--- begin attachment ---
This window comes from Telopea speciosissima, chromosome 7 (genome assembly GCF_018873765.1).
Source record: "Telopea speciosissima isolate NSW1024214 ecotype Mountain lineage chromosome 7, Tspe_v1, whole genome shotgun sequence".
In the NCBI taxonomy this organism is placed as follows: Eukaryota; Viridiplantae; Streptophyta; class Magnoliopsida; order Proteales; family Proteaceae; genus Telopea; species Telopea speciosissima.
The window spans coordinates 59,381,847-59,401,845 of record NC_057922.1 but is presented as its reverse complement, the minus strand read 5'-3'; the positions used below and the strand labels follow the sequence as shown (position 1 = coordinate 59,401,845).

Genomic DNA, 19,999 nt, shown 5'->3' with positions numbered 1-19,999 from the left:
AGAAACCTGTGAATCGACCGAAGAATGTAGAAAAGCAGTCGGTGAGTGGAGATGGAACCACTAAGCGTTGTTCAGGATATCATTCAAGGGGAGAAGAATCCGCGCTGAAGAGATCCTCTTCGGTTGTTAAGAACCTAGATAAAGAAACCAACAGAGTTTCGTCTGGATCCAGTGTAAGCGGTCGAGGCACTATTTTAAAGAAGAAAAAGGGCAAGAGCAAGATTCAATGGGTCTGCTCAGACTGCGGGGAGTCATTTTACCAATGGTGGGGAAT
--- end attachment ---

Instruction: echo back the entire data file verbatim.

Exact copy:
This window comes from Telopea speciosissima, chromosome 7 (genome assembly GCF_018873765.1).
Source record: "Telopea speciosissima isolate NSW1024214 ecotype Mountain lineage chromosome 7, Tspe_v1, whole genome shotgun sequence".
In the NCBI taxonomy this organism is placed as follows: Eukaryota; Viridiplantae; Streptophyta; class Magnoliopsida; order Proteales; family Proteaceae; genus Telopea; species Telopea speciosissima.
The window spans coordinates 59,381,847-59,401,845 of record NC_057922.1 but is presented as its reverse complement, the minus strand read 5'-3'; the positions used below and the strand labels follow the sequence as shown (position 1 = coordinate 59,401,845).

Genomic DNA, 19,999 nt, shown 5'->3' with positions numbered 1-19,999 from the left:
AGAAACCTGTGAATCGACCGAAGAATGTAGAAAAGCAGTCGGTGAGTGGAGATGGAACCACTAAGCGTTGTTCAGGATATCATTCAAGGGGAGAAGAATCCGCGCTGAAGAGATCCTCTTCGGTTGTTAAGAACCTAGATAAAGAAACCAACAGAGTTTCGTCTGGATCCAGTGTAAGCGGTCGAGGCACTATTTTAAAGAAGAAAAAGGGCAAGAGCAAGATTCAATGGGTCTGCTCAGACTGCGGGGAGTCATTTTACCAATGGTGGGGAAT